Cargill Recalls 36 Million Pounds of Ground Turkey | Civil Eats

Cargill Recalls 36 Million Pounds of Ground Turkey

Cargill announced Wednesday it is recalling almost 36 million pounds of ground turkey products that may be contaminated with a multi-drug resistant strain of Salmonella Heidelberg, a pathogen linked to at least 76 illnesses across the United States and one death in California.

The recalled meat came from a single processing facility in Springdale, Arkansas, but ended up in dozens of different ground turkey products sold nationwide under a variety of brand names including Honeysuckle White, Shady Brook Farms, Riverside, Aldi’s Fit and Active Fresh, Spartan, Giant Eagle, Kroger and Safeway. Cargill is recalling products produced between February 20 through Aug 2, 2011 and halting production of ground turkey products at the facility until the source of contamination is identified and corrected. Products subject to recall bear the establishment number “P-963” inside the USDA mark of inspection.

As consumers take to their fridges and freezers to figure out if their ground turkey has been recalled, local, state and federal public health officials are working to identify and link illnesses to the outbreak. At least 77 illnesses in 26 states, beginning as early as March, have been reported to be the same strain of resistant Salmonella.

Those numbers are likely to grow as more consumers learn of the recall. Normally, a low percentage of foodborne illnesses are ever lab-confirmed and thus reported to public health authorities, let alone definitively linked to outbreaks.

“It is regrettable that people may have become ill from eating one of our ground turkey products and, for anyone who did, we are truly sorry,” said Stevel Willardson, president of Cargill’s turkey processing division, in a statement.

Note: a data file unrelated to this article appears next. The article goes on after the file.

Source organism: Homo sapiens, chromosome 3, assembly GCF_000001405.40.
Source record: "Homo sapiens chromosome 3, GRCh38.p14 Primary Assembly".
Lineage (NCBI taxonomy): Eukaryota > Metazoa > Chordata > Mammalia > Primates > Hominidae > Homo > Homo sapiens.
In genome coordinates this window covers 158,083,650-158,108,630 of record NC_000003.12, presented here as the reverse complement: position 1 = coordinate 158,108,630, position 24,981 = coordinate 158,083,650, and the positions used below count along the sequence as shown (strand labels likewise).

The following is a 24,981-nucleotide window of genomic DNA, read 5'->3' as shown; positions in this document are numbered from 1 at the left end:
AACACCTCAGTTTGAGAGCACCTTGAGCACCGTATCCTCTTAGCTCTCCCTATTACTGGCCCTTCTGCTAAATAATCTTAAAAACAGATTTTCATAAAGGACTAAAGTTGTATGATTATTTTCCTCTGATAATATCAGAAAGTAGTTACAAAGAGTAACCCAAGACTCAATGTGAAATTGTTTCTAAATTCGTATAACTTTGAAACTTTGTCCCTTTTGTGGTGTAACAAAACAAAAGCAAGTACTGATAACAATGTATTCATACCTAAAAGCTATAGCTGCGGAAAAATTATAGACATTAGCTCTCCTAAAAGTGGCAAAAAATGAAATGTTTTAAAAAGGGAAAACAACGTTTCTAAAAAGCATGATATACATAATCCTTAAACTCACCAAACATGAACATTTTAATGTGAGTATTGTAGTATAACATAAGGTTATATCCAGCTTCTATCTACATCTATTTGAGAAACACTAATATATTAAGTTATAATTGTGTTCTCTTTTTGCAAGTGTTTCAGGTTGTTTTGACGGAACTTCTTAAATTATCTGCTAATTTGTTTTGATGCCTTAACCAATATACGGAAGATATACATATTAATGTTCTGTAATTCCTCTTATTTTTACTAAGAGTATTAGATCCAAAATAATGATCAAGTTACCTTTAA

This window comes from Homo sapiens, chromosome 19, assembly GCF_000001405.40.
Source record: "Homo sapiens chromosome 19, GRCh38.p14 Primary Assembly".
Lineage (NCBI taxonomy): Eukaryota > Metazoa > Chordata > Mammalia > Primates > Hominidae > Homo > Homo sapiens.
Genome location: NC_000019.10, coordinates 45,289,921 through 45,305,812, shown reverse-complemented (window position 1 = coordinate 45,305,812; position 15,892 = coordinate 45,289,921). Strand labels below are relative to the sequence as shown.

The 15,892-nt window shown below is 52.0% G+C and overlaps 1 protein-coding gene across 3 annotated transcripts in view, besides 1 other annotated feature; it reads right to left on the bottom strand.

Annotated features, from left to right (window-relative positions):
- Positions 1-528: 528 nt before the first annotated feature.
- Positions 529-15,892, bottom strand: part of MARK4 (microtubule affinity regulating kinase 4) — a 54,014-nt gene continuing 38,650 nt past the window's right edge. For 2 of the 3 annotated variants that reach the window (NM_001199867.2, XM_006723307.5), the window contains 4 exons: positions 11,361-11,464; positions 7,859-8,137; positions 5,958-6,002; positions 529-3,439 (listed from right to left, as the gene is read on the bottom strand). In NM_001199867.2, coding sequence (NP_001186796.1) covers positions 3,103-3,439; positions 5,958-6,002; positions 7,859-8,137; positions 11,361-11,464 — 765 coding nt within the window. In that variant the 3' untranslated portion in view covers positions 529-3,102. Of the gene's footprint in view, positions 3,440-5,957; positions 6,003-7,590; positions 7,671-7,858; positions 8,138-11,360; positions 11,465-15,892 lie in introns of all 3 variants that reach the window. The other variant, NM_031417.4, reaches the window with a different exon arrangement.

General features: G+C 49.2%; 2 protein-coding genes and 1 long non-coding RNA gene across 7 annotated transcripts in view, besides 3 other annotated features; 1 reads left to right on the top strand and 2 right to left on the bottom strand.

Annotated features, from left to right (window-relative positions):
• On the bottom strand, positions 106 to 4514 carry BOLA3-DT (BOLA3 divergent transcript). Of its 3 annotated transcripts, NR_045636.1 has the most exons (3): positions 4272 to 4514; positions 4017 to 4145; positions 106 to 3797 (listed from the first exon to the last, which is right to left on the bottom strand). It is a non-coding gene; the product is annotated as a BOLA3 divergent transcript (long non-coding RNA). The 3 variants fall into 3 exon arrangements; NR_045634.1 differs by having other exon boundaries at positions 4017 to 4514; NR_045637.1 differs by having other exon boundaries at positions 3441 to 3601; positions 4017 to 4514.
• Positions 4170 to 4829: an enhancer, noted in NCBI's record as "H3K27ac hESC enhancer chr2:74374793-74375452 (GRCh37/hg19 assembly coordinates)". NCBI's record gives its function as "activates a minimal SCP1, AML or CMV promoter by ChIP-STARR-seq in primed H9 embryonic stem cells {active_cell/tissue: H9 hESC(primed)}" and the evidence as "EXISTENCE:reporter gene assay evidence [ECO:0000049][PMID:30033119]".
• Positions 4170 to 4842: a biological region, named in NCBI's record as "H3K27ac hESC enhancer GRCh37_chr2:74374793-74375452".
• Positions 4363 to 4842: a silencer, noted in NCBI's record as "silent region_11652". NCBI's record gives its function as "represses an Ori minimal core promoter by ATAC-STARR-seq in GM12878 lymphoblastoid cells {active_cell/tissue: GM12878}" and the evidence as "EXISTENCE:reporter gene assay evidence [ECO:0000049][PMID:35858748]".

Cargill’s recall follows a July 29 USDA Food Safety and Inspection Service public health alert, issued last Friday, urging consumers to use caution when handling ground turkey and to cook all poultry products to an internal temperature of 165 degrees.

Serious questions remain about why it took food safety officials several months to issue a public health alert or announce a product recall after Salmonella Heidelberg illnesses began to spike in March.

The Centers for Disease Control and Prevention also announced that the agency found four retail ground turkey samples to be positive for the same strain of Salmonella Heidelberg between early March and late June. The samples were taken as part of routine sampling for the National Antimicrobial Resistance Monitoring System (NARMS), and had “not been linked to illnesses” so they did not spark a recall. Salmonella is not considered an adulterant in meat products, but consumer groups have petitioned USDA to consider antibiotic-resistant strains adulterated.

We’ll bring the news to you.

Get the weekly Civil Eats newsletter, delivered to your inbox.

As late as Tuesday, FSIS officials said there was not enough evidence to substantiate a recall. Wednesday the agency said that epidemiologic and traceback investigations, as well as in-plant findings, led the agency to determine there is a link between the Cargill ground turkey products and the outbreak.